A bikini is generally a women's two-piece swimsuit. The design is simple: two triangles of fabric on top cover the woman's breasts and two triangles of fabric on the bottom cover the groin and the buttocks, leaving the woman's midriff exposed. What distinguishes the bikini from other swimsuits is its brevity. The size of the panty can range from full coverage to a revealing thong or g-string design.
The modern bikini was introduced by French engineer Louis Réard and separately by fashion designer Jacques Heim in Paris in 1946. Many western countries declared it illegal and Vatican declared it sinful. Popularized by filmstars like Brigitte Bardot and Ursula Andress it became common in most western countries by mid 1960s.
Further variants were added to the bikini family of beachwears and bathing costumes, contributing to the popular lexicon a variety of -kinis and -inis: Monokini, Microkini, Tankini, Trikini, Pubikini, Bandeaukini, Skirtini and Sling bikini. A man's brief swimsuit may also be referred to as a bikini. A variety of men's and women's underwear is also known as bikini underwear.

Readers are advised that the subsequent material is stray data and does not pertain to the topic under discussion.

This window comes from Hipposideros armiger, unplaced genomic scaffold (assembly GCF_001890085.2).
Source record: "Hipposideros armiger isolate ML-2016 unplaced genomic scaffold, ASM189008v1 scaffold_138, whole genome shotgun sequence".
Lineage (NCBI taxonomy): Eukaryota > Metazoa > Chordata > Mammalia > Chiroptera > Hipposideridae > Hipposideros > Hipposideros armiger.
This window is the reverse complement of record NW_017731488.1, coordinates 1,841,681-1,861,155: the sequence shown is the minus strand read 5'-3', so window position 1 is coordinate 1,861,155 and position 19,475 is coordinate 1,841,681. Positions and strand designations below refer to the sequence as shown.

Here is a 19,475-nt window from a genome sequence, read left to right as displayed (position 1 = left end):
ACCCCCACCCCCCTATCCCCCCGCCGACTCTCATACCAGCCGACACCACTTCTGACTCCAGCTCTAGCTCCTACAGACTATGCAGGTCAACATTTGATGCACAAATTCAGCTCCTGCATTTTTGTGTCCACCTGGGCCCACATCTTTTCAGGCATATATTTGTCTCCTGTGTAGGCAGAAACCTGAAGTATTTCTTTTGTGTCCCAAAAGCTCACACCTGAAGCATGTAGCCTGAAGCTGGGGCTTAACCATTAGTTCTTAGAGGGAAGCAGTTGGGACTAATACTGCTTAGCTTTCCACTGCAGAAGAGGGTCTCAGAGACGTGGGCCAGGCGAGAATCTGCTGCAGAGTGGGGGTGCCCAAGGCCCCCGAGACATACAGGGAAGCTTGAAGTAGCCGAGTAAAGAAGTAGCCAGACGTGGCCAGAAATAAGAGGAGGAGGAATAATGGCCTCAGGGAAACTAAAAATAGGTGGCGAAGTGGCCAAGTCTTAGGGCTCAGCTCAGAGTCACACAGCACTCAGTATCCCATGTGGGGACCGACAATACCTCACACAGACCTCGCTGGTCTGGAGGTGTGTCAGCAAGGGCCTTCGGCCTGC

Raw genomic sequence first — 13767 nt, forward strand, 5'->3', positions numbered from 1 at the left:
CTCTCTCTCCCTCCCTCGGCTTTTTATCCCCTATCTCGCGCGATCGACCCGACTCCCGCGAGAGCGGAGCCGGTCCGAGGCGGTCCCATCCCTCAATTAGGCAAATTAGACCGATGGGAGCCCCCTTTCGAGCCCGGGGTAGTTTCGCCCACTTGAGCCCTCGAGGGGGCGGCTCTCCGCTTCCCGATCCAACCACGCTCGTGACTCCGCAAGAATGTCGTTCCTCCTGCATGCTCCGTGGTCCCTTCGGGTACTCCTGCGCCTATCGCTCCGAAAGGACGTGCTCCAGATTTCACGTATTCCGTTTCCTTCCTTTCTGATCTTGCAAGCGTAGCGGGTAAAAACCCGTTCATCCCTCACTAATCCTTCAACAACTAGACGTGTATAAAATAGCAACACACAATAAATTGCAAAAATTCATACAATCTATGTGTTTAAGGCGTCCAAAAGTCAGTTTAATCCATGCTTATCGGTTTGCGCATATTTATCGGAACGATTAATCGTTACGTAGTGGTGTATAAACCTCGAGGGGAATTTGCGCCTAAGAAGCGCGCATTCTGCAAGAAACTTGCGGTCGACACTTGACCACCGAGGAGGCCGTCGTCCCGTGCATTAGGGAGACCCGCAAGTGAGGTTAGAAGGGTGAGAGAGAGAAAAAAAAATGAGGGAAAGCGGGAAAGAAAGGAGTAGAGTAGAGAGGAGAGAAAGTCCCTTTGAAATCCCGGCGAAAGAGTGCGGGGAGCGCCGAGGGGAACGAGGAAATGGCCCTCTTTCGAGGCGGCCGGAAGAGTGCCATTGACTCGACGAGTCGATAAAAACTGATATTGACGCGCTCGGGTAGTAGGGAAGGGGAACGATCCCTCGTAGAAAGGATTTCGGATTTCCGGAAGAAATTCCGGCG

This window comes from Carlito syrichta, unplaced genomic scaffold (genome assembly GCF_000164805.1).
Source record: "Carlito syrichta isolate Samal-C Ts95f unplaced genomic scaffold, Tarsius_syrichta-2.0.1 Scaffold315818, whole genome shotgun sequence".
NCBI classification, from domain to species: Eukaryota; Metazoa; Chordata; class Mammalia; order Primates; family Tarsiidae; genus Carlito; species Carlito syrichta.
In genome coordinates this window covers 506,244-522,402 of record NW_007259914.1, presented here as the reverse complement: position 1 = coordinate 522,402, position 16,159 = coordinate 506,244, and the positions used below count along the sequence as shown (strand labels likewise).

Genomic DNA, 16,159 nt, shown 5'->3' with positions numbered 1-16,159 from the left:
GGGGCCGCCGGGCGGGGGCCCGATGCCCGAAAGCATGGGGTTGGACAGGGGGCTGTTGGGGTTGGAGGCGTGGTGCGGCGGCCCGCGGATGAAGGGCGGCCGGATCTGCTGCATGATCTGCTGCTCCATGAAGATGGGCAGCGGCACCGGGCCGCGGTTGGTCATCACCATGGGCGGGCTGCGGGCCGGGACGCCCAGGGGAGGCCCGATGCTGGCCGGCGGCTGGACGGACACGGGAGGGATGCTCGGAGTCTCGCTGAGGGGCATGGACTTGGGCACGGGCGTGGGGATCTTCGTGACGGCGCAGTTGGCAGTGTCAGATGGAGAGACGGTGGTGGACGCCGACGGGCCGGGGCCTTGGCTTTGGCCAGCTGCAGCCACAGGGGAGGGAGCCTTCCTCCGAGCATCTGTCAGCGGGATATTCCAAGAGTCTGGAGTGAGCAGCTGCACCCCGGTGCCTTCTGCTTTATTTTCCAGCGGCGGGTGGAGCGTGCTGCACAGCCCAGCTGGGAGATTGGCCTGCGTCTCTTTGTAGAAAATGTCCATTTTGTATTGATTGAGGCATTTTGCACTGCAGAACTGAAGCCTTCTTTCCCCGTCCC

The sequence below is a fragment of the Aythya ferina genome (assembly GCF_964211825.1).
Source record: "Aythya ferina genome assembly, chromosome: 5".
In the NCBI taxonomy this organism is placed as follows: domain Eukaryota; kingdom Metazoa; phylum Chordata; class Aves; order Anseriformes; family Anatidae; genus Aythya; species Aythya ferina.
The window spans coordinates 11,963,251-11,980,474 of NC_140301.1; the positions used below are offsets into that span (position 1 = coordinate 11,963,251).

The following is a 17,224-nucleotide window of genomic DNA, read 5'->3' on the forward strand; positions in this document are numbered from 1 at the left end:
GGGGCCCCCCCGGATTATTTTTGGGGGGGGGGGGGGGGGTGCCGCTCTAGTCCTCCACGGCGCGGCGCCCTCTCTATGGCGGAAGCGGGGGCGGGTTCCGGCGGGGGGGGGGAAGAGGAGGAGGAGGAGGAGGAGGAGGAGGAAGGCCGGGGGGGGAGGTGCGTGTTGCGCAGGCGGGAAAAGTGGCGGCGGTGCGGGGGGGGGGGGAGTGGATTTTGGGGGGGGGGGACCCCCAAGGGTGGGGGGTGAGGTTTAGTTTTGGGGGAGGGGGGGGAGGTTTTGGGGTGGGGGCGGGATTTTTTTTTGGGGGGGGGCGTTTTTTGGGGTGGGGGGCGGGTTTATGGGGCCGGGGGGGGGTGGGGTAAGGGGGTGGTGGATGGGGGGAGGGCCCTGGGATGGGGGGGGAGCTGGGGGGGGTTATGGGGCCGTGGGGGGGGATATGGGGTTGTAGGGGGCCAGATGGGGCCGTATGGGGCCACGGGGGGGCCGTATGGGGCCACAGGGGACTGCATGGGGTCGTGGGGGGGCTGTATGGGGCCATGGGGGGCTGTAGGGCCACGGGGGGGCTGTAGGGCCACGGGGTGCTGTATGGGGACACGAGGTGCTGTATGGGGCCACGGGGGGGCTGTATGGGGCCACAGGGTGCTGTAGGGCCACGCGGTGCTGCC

- 1 Etymology
- 2 History
- 3 Bikini variants
- 4 Bikini underwear
- 5 Bikini waxing
- 6 Sports bikini
- 7 Men's bikini
- 8 Bikini body
- 9 Bikini tan
- 10 See also
- 11 References
- 12 External links
While the two-piece swimsuit as a design existed in classical antiquity, the modern design first attracted public notice in Paris on July 5, 1946. French mechanical engineer Louis Réard introduced a design he named the "bikini," taking the name from the Bikini Atoll in the Pacific Ocean, where, four days earlier, the United States had conducted its first peace-time nuclear weapons test, part of Operation Crossroads. Réard named his design the "bikini" because he hoped its revealing style would create an explosive commercial and cultural reaction, similar in intensity to society's response to the nuclear test on the atoll. Réard's name stuck with the media and public. The island's English name is derived from the German name Bikini, given the atoll when it was part of German New Guinea, which itself is transliterated from the Marshallese name for the island, Pikinni, ([pʲi͡ɯɡɯ͡inʲːii̯]), meaning surface of coconuts.